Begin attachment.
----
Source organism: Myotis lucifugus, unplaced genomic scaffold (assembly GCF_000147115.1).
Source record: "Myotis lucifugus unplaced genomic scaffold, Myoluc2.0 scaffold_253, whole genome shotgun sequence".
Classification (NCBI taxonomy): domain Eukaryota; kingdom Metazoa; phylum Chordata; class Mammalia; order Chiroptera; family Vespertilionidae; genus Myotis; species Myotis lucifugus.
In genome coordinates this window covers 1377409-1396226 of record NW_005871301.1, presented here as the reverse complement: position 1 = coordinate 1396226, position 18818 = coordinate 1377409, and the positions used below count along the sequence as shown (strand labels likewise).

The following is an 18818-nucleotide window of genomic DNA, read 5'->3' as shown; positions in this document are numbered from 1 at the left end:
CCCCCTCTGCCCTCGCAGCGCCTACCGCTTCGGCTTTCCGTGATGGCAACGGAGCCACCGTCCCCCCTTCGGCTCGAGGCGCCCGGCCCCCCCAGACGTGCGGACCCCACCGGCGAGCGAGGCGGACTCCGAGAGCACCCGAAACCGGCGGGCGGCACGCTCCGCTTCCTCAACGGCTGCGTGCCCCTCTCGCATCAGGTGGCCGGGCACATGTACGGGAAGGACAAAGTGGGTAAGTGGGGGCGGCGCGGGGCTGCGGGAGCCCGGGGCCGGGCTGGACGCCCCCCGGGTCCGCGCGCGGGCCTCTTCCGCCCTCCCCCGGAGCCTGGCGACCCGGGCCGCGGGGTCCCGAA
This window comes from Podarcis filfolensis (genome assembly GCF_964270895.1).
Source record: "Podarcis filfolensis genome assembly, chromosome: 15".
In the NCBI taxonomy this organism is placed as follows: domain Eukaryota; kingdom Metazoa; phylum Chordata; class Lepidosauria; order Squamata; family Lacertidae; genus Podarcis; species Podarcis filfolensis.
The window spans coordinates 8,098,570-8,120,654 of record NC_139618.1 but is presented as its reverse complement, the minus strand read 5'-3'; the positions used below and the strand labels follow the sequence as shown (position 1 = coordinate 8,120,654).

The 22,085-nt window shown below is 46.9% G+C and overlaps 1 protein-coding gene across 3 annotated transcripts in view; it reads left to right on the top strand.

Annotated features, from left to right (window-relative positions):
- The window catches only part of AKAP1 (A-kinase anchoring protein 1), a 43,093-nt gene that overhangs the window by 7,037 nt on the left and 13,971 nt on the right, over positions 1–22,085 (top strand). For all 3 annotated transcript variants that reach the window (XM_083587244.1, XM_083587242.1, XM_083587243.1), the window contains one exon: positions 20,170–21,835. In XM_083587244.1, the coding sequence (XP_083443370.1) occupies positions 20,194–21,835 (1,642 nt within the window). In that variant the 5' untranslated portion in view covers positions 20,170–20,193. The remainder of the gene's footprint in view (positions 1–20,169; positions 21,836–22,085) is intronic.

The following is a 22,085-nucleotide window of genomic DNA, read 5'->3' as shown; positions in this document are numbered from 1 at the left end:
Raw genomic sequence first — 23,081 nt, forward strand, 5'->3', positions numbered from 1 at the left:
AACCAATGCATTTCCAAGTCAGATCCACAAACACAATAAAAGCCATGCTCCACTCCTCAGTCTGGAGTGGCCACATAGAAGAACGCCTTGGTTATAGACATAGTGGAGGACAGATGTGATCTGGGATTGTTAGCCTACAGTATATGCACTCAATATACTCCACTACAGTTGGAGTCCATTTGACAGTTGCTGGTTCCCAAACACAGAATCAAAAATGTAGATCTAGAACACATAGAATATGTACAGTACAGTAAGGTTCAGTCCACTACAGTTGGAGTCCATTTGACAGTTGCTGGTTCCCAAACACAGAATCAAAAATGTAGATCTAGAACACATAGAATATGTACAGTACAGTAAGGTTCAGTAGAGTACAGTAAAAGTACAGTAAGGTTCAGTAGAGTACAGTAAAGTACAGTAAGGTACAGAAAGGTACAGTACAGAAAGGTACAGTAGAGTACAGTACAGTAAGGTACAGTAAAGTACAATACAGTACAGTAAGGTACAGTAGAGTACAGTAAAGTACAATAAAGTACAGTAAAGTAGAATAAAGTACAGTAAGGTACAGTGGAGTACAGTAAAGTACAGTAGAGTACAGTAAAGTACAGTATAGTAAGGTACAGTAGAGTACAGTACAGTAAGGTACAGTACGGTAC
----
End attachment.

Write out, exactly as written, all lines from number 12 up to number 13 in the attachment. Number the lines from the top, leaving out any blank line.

Annotated features, from left to right (window-relative positions):
- The window catches only part of AKAP1 (A-kinase anchoring protein 1), a 43,093-nt gene that overhangs the window by 7,037 nt on the left and 13,971 nt on the right, over positions 1–22,085 (top strand). For all 3 annotated transcript variants that reach the window (XM_083587244.1, XM_083587242.1, XM_083587243.1), the window contains one exon: positions 20,170–21,835. In XM_083587244.1, the coding sequence (XP_083443370.1) occupies positions 20,194–21,835 (1,642 nt within the window). In that variant the 5' untranslated portion in view covers positions 20,170–20,193. The remainder of the gene's footprint in view (positions 1–20,169; positions 21,836–22,085) is intronic.